New Delhi: The Competition Commission of India (CCI) has asked its director general to investigate whether leading music company Super Cassettes Industries Ltd, which owns the T-Series label, is charging arbitrary royalty rates from radio broadcasters.
If CCI establishes that T-Series is abusing its dominant position in the music industry, it can take several steps—from imposing a cease and desist order to charging a penalty— which may bring relief to a number of radio channels.
“The case is based on a petition filed by law firm Amarchand Mangaldas on behalf of HT Media Ltd. CCI has found prima facie merit in the submission of the informant that radio broadcasters have no option but to accede to the terms dictated by T-Series,” said a senior CCI official who did not want to be named. T-Series has an estimated 80% marketshare in music rights. HT Media publishes Mint and Hindustan Times and operates four FM radio stations under the Fever 104 brand.
CCI has directed the directorate general to submit the report within 60 days, the official said.
Another person close to the case said if T-Series was found to be seeking very high rates for music played on HT Media’s radio stations, the move could be deemed anti-competitive by CCI.
HT Media has based its petition on the Copyright Board having ruled in September last year that, for sound recordings, a music company should charge not more than 2% of net revenue from radio broadcasts as royalty, said the person, who didn’t want to be identified. T-Series is charging Rs 660 per needle hour.
“This works out to be almost four times higher than what is stipulated,” said the person. A needle hour is the music industry’s equivalent of a regular hour.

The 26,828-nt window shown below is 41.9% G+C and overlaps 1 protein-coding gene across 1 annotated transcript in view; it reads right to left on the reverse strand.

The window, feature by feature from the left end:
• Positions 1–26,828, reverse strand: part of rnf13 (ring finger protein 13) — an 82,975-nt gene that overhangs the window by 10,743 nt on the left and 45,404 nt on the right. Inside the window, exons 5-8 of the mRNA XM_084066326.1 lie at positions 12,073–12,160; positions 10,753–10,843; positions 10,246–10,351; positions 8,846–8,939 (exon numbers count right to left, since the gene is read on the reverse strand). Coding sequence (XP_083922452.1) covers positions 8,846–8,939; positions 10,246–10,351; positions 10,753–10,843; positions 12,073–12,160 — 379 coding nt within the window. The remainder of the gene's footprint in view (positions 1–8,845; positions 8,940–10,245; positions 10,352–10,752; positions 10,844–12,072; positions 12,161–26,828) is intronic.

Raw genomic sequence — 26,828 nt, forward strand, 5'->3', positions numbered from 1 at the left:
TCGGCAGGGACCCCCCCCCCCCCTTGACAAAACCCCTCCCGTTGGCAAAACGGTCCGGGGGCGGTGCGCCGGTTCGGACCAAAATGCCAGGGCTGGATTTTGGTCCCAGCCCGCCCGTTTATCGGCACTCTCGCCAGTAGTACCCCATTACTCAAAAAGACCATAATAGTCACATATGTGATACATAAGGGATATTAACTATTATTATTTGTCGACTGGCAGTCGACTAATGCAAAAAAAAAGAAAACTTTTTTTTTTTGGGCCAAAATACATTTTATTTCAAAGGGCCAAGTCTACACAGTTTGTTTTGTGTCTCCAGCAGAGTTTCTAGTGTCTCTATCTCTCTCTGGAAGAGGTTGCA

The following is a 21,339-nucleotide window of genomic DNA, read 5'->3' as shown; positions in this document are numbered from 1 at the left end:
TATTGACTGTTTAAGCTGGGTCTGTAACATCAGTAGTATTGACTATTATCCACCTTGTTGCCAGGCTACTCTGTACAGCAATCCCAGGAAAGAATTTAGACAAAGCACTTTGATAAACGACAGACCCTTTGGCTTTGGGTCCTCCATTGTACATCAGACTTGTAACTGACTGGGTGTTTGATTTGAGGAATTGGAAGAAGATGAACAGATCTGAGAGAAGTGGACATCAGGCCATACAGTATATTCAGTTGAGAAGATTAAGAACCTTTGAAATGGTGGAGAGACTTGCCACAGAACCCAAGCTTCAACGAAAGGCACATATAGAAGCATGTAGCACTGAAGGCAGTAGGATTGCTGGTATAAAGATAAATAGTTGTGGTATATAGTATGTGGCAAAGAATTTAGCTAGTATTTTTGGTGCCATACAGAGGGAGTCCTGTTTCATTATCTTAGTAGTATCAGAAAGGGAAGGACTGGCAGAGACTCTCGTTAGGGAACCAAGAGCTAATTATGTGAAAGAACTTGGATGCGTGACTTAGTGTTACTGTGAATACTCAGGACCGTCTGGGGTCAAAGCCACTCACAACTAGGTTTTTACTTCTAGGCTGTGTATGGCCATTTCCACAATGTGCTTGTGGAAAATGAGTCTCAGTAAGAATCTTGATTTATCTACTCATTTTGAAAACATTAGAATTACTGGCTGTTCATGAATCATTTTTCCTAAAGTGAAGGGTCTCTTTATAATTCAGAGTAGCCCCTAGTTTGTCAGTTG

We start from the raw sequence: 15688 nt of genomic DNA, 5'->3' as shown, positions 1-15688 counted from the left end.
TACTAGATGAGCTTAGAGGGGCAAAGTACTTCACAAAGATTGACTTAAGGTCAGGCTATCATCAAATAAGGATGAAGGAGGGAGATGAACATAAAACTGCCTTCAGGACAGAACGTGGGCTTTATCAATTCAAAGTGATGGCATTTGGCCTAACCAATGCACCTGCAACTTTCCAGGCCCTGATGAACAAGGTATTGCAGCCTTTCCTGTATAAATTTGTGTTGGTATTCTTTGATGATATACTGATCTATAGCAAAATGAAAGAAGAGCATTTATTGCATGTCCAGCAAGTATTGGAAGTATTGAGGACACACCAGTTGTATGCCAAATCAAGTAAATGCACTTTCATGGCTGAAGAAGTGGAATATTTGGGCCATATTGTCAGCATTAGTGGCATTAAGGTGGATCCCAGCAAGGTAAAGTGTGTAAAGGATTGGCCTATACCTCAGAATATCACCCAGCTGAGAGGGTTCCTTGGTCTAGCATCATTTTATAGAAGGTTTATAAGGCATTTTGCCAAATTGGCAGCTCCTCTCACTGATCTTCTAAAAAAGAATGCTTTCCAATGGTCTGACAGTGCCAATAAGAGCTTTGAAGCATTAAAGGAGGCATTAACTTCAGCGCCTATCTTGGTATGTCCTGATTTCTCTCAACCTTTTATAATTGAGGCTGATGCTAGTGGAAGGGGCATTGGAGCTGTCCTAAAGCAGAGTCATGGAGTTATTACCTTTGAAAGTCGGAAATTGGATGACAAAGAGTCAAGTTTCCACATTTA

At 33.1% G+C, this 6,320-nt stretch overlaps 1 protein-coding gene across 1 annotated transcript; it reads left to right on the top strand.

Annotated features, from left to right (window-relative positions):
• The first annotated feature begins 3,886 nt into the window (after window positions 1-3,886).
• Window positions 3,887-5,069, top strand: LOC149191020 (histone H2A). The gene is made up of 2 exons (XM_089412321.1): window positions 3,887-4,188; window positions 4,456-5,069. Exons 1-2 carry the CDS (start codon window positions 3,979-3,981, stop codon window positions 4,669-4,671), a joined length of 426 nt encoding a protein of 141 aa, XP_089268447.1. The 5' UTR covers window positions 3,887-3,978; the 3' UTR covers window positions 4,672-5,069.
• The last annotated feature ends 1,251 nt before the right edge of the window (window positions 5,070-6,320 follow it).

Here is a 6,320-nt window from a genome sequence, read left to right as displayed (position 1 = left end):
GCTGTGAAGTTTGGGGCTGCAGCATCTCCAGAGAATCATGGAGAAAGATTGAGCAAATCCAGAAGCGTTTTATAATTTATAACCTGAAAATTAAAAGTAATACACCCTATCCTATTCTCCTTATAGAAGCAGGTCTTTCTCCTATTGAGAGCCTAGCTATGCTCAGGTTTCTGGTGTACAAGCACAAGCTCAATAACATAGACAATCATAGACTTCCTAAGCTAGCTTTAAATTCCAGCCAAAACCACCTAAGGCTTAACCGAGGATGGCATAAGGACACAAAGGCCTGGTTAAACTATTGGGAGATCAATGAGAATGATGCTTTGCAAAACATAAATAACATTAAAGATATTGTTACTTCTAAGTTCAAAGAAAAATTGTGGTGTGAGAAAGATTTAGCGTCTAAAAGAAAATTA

T-Series was charging arbitrary rates under other heads such as performance royalty, the person said.
“Based on four different court rulings, radio broadcasters feel there should not be royalty on performance as there is no performance happening in playing CDs or DVDs but T-Series is charging Rs 660 per needle hour for that too saying there is performance involved in running them as lyrics and other things are included,” said the person cited earlier.
Neeraj Kalyan, president, T-Series, declined to comment on the case. “We will respond as and when we hear of the CCI order,” he said.
Pallavi S. Shroff, senior partner at Amarchand Mangaldas and counsel for HT Media, also declined to comment.
A senior executive at another radio station said T-Series gets the music rights to 80-90% of new films.
“Given that most radio stations play contemporary Bollywood music, it becomes impossible to ignore T-Series. It’s this monopoly that has prompted the company to charge more than what radio stations pay other music companies,” said this executive. He requested not to be identified as the matter was sensitive.
He said that some radio stations considered boycotting T-Series music but decided against the move. “It doesn’t work in the long run and listeners will complain eventually when they don’t get to hear tracks of new films,” he added.
T-Series’ charges are in with the old Copyright Board Order passed in 2002 since it is not covered under the new Copyright Board Order of 2010 unlike the other music companies, said Prashant Panday, chief executive of 98.3 Radio Mirchi, the radio station owned by Entertainment Network India Ltd, part of the Times Group.
“The legal matter is pending and that’s why temporarily radio stations pay much more to T-Series compared to others,” said Panday.
Panday said such payments should not vary among different music companies.
According to earlier media reports, T-Series had sought an injunction from the Delhi high court exempting it from the 2010 Copyright Board Order.
Nikhil Kanekal and Abhilasha Ojha contributed to the story.